The young girl posing in this photograph has the appearance of a very intellectual child. She is standing next to two books atop a table and her hand rests upon a stereoscope. She is wearing a pair of glasses. The girl is identified on the reverse of the photograph as Sema Sage, age 12. The photograph was published in 1887.Stereoscopes were a popular way to view photographs in the late 1800’s and early 1900’s. A popular later version was invented by Oliver Wendell Holmes Sr.. Stereoscopes are used to view stereographic cards. These cards have two separate images printed side by side. When viewing these images through the stereoscope, the focal points becomes more distant, the card image is magnified allowing the viewer to see more detail, and the resulting image is 3-D. This portrait cabinet card was taken by Alston E. Hotchkiss of Norwich, New York. To view other photographs by Hotchkiss, click on the category “Photographer: Hotchkiss”.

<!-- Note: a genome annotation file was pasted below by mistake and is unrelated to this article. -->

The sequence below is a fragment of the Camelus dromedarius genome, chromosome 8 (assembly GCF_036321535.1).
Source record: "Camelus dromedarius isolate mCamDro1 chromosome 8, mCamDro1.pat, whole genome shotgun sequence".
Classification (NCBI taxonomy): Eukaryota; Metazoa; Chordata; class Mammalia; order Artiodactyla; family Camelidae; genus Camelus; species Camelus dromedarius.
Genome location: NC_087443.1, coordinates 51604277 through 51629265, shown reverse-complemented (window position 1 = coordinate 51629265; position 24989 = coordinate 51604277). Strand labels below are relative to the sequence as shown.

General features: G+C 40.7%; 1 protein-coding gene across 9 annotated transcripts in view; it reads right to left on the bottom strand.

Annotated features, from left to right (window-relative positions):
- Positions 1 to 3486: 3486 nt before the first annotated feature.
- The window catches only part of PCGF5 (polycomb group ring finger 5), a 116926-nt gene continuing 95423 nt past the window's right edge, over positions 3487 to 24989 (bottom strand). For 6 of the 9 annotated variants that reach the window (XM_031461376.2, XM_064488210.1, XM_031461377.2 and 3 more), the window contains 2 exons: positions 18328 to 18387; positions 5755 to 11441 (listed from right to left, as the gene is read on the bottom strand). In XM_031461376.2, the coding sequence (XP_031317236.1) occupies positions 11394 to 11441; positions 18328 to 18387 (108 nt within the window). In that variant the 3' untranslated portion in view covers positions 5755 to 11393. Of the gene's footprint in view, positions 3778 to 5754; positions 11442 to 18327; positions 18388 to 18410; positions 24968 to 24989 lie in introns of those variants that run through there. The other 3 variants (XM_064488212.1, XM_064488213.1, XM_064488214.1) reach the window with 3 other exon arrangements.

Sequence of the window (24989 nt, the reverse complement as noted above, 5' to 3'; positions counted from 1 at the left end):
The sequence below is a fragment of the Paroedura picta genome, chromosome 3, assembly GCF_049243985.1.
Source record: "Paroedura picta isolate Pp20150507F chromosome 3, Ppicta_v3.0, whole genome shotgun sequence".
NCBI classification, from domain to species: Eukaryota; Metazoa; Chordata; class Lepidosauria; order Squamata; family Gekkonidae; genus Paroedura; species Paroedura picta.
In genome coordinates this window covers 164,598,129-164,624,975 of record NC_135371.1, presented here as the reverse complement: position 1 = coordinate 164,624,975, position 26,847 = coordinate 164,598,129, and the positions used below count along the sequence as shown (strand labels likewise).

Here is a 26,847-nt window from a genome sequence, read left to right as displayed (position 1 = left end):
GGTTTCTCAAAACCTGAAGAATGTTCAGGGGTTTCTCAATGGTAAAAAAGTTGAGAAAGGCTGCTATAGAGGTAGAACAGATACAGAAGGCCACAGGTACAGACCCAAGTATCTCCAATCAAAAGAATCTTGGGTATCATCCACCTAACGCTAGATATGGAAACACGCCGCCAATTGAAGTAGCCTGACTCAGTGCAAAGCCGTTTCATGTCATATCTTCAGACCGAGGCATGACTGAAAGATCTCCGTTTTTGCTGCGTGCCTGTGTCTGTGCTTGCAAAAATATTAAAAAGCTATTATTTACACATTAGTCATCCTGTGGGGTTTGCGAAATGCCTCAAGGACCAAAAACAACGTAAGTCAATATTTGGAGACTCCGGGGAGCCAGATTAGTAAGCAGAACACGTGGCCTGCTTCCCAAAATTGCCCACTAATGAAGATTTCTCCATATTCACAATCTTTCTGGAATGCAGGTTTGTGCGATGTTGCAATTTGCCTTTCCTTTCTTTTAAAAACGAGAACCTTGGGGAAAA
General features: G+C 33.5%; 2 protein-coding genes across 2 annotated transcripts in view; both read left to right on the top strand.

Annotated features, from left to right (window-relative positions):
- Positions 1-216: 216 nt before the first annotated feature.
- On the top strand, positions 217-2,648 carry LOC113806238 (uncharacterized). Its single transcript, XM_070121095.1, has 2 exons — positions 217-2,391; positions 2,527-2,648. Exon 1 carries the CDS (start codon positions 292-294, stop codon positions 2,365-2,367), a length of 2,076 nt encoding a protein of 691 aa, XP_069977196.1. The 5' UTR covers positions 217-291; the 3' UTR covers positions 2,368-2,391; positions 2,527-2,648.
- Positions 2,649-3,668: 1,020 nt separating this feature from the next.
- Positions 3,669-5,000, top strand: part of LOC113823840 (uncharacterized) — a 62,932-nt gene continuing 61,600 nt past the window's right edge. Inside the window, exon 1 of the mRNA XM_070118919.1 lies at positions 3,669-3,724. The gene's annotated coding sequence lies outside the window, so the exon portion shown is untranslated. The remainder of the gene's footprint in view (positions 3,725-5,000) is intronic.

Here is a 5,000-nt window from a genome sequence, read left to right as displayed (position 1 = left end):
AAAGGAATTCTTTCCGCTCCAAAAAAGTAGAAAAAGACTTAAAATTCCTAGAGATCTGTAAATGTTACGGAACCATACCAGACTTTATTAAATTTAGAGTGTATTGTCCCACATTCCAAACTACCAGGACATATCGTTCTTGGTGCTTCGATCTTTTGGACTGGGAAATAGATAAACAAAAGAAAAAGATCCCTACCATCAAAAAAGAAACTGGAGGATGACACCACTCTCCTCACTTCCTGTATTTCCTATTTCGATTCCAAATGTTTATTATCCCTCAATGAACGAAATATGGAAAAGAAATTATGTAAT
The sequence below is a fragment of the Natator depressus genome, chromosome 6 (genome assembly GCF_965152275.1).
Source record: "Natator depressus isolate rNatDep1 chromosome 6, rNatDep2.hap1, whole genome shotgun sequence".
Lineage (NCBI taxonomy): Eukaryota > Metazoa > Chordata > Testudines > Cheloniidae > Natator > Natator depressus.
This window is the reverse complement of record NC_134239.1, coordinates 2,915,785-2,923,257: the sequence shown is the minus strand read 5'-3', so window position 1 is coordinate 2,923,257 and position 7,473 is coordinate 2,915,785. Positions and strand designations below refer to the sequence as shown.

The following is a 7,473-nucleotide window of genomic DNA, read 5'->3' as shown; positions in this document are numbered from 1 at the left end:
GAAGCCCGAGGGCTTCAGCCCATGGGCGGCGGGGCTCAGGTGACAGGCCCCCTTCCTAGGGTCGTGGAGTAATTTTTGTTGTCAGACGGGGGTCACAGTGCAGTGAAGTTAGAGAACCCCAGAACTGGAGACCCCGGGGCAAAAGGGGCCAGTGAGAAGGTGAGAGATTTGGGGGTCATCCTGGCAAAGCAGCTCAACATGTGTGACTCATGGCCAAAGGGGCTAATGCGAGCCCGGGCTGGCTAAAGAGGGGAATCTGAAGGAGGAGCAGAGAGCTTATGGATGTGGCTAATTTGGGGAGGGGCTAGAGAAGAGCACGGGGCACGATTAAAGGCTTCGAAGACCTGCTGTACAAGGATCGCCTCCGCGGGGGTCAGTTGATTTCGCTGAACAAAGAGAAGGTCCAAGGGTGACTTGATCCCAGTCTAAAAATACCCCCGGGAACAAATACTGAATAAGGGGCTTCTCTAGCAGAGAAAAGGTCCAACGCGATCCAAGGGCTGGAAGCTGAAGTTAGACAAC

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2 CommentsLeave a comment

  1. It’s interesting how often photos and photo albums were used as props in old cabinet cards.

  2. Her hand doesn’t look as young and soft as her face does: this was a girl or young woman, who had already to to a lot of hard work with them

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